1 cup lentils — not lentils du Puy, sorted for debris and rinsed
1/2 cup extra-virgin olive oil
1 teaspoon cumin seeds
1/2 teaspoon black peppercorns — cracked in mortar and pestle
3 medium red onions — thinly sliced
Kosher salt
3/4 cup basmati rice
1/2 teaspoon ground cumin
1/2 teaspoon cayenne pepper
1 cinnamon stick — (1-inch)
2 tablespoons pine nuts — optional
1 squeeze fresh lemon juice
Greek yogurt — for serving, optional

1. Throw the lentils into a medium saucepan. Fill with enough cold water to cover the lentils by about an inch. Bring it to a boil over medium-high heat, then turn down to a simmer and cook until the lentils are tender but not mushy, about 20 minutes. Drain and set aside.
2. Meanwhile, as the lentils cook, grab a large skillet. Pop it over medium-high heat and add the oil. Allow the oil to warm for a minute, then drop in the cumin seeds and cracked peppercorns and cook, shaking the pan once in a while until the cumin seeds darken a touch, about 1 minute.
3. Add the onions, sprinkle with a dash of salt and cook until they turn dark caramel brown, stirring often. This will take about 15 minutes. Splash the onions with a little water if they stick to the bottom of the pan. You’ll know they’re done both by their deep chestnut color and by the slight crispiness developing on some of the onions.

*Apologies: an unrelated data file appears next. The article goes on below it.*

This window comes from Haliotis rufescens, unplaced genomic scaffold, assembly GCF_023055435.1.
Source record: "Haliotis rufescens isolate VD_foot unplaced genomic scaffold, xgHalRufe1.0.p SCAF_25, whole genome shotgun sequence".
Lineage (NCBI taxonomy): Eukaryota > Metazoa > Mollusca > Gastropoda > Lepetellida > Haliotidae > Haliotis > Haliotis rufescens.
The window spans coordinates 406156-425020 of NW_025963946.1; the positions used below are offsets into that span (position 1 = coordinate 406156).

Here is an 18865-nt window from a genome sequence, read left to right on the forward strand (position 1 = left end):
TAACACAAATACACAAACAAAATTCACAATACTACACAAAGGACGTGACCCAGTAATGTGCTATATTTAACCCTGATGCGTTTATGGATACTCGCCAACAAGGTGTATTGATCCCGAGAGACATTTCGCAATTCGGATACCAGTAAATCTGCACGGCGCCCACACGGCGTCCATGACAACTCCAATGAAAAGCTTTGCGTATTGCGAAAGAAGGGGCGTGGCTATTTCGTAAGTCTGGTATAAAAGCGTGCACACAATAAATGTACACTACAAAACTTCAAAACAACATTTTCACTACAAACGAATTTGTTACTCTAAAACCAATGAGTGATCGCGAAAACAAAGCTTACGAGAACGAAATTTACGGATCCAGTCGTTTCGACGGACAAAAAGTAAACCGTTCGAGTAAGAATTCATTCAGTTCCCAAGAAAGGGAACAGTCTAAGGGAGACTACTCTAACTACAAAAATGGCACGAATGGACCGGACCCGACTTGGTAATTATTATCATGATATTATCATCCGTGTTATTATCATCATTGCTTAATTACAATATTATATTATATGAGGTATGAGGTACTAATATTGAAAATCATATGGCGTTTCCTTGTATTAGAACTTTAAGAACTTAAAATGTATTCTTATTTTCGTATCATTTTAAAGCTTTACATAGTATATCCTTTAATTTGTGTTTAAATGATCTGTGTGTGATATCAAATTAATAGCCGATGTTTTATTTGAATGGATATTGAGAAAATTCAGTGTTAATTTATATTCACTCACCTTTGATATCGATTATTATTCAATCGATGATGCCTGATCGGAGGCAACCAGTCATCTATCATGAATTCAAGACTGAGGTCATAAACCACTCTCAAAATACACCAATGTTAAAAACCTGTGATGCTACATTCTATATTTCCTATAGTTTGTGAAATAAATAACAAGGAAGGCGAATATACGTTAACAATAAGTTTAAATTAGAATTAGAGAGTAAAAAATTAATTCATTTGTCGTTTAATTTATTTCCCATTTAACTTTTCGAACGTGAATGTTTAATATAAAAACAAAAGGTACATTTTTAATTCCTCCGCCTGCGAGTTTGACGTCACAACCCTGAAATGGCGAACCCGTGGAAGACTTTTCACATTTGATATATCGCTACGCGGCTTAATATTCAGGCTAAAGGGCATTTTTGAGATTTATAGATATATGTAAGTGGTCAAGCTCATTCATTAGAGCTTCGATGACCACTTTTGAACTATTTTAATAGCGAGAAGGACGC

4. Using a slotted spoon or spatula, remove about half of the onions to a paper towel-lined plate; these are for garnish later. Sprinkle in the ground cumin, cayenne and then add the cinnamon stick; saute about 1 minute.
5. Add the rice and cook, stirring often (but gently so you don’t break the rice!) until some rice grains start to brown. Quickly, add the cooked lentils, 3 cups of water and 1 1/2 teaspoons of salt; bring to a boil. Turn the heat down to low so that the pan is at a simmer, cover and cook 30 minutes. The water should be completely evaporated and rice should be tender. (If there’s still too much water in the bottom, put the lid back on and cook for another 5 minutes.)
6. Turn off the heat, keep the lid on, and allow the rice to steam undisturbed for about 5 minutes.
7. Meanwhile, toast the pine nuts, if using, in a small skillet over medium-low heat, shaking often, about 5 minutes.
8. Taste the rice for seasoning. Serve with the reserved caramelized onions, toasted pine nuts, if using, and a little squeeze of lemon juice. I also like to serve this with some dollops of Greek yogurt.
Per Serving: 411 Calories; 21g Fat (43.4% calories from fat); 13g Protein; 47g Carbohydrate; 13g Dietary Fiber; 0mg Cholesterol; 23mg Sodium.

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  1. Joanne

    said on November 22nd, 2011:

    Carolyn, we have this as a main course and serve it with fattoush…a favorite meal of my kids! Larry grew up with this as his Friday night meal…the Syrian Orthodox did not eat meat on Fridays and this was a staple. His family’s version is a bit different, we cook the lentils for 20 minutes before adding the rice and then mix it with the caramelized onions (lots) at the end. No other spices but salt. My recipe comes from the church’s cookbook. we will have to try Aarti’s recipe and compare.

    Hi Joanne – I was thinking about you this morning, wondering how you and the family are doing. Thanks for the info about the mujadara – I just loved it, and thought the caramelized onions just put it over the top. Are you celebrating Thanksgiving this week? Do I remember you baking a turkey a few years back for some French friends who knew nothing about what an American Thanksgiving is all about? Hope things are going well for you. . . carolyn t